The Smartest and Dumbest Moves of Baltimore O's Offseason to Date
The MLB offseason is roughly halfway to the start of spring training in February. Plenty has happened over the course of the last couple of months, as teams work tirelessly toward building a better franchise for 2015 and beyond.
The Baltimore Orioles have attempted to build off of a successful 2014 season in which the team reached the American League Championship Series for the first time since 1997, but they haven't had much luck swinging any deals this winter.
The team has made some smart moves, though, by failing to make certain rumored moves. Sometimes, the best thing that a team can do is to not make a certain move.
We're going to take a look at some of the smartest and dumbest things the O's have done so far this winter.
Smart: Signing Wesley Wright
Bringing left-handed reliever Wesley Wright into the fold is a great pickup for the O's.
For one, he's left-handed, giving him automatic value. And he fills a need for another lefty reliever since Andrew Miller departed for the New York Yankees.
He comes cheap at a $1.7 million rate for the 2015 season. And he provides depth at a valuable and sought-after role for major league clubs: left-handed relief pitching.
The O's now have lefties Zach Britton, Brian Matusz, T.J. McFarland and Wright, who could potentially earn a spot in the bullpen to start the 2015 season, giving the O's some flexibility when it comes to trade talks.
Dumb: Not Yet Signing Nori Aoki
According to Eduardo A. Encina of The Baltimore Sun, the Orioles have "lukewarm" interest in corner outfielder Nori Aoki.
To me, the O's need to have a lot more than just "lukewarm" interest in the left-handed hitting outfielder.
Aoki would fill plenty of needs for the O's. He would give the team a legitimate option for the leadoff spot in the batting order, provide above-average defense at either left or right field and help the team in an area in which it is sorely lacking: on-base percentage.
Their .311 team OBP in 2014 ranked 17th in baseball, and having lost Nick Markakis' .358 career OBP, that number will likely only go down unless an addition or two are made.
Aoki has a career .353 OBP over three major league seasons, and he's totaled 67 stolen bases over that time, meaning he'd also bring some much-needed speed to a team that relies on the long ball.
On top of that, Aoki likely wouldn't cost as much as other players, as Charlie Wilmoth of MLB Trade Rumors projects that he'll receive a two-year, $16 million deal this winter.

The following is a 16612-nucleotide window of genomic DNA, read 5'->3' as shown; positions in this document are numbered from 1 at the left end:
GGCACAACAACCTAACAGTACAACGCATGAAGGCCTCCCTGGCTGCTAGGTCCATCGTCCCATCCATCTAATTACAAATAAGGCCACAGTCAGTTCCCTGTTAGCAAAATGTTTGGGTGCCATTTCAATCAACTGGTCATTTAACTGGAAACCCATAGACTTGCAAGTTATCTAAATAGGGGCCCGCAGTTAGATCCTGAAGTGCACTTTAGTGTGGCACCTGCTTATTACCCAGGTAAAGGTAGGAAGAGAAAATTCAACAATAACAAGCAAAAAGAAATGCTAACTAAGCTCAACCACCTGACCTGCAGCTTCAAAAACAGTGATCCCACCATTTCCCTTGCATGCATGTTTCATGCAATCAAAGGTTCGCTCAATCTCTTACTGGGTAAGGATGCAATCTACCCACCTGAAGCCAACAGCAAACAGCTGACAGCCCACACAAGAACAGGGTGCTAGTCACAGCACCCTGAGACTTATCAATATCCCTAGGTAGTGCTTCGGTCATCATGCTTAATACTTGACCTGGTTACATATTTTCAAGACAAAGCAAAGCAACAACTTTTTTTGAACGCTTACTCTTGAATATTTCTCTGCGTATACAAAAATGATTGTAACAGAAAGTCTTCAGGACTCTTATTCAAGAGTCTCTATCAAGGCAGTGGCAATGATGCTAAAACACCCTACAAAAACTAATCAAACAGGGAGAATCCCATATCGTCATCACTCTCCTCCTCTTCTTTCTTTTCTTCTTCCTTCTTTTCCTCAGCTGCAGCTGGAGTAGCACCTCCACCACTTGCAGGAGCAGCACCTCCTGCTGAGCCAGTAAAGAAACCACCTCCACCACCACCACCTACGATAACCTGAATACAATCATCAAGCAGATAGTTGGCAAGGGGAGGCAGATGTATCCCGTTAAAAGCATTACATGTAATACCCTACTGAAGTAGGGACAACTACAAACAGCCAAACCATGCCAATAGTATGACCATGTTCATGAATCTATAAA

Aoki is the kind of addition the O's need to make.
Smart: Not Shelling out Big Deals for Above-Average Players
The O's have been linked to multiple names this winter, such as Michael Morse, Melky Cabrera (pictured) and Billy Butler, while also being linked to a trade for Matt Kemp before the San Diego Padres acquired him.
While many guys who were on the open market are good players, there were plenty of guys who aren't necessarily worth the money they were given.
In that respect, the O's have been smart to sit back and let other teams guarantee relatively large contracts to players who may not live up to them and/or may not be worth the money to begin with.
The O's are a team that needs to make smart moves, not big moves, in order to stay flexible and competitive. They've been able to do that the last three years, and hopefully they'll continue to successfully execute that plan.
Smartest and Dumbest: Letting Nick Markakis Walk
The Nick Markakis era in Baltimore has come to an end, and I think it's safe to say that the majority of Birdland is saddened by his departure.
Markakis was a staple for the Orioles for nine seasons, and it'll be strange for O's fans to not only see someone else manning right field at Camden Yards, but also for them to see Markakis donning another uniform.
In that sense, it was dumb for the O's front office to let Markakis walk. It's great for a team to have players for the fans to connect to, and Markakis was certainly one of those players. Many fans, including myself, believed Markakis would be an Oriole for life.
But in a baseball sense, losing Markakis isn't the end of the world. While he's a good player with a keen batting eye and two Gold Gloves in his career, his power numbers have declined the last few seasons, leaving one to wonder if the 31-year old outfielder will live up to the four-year, $44 million contract he inked with the Atlanta Braves earlier this offseason.
Unfortunately, the deal he signed with the Braves is likely a little too pricey for a player of his abilities. It's fortunate that Executive Vice President of Baseball Operations Dan Duquette makes baseball decisions for the Orioles with his brain and not his heart.
Still, it's a tough one to swallow for Birdland.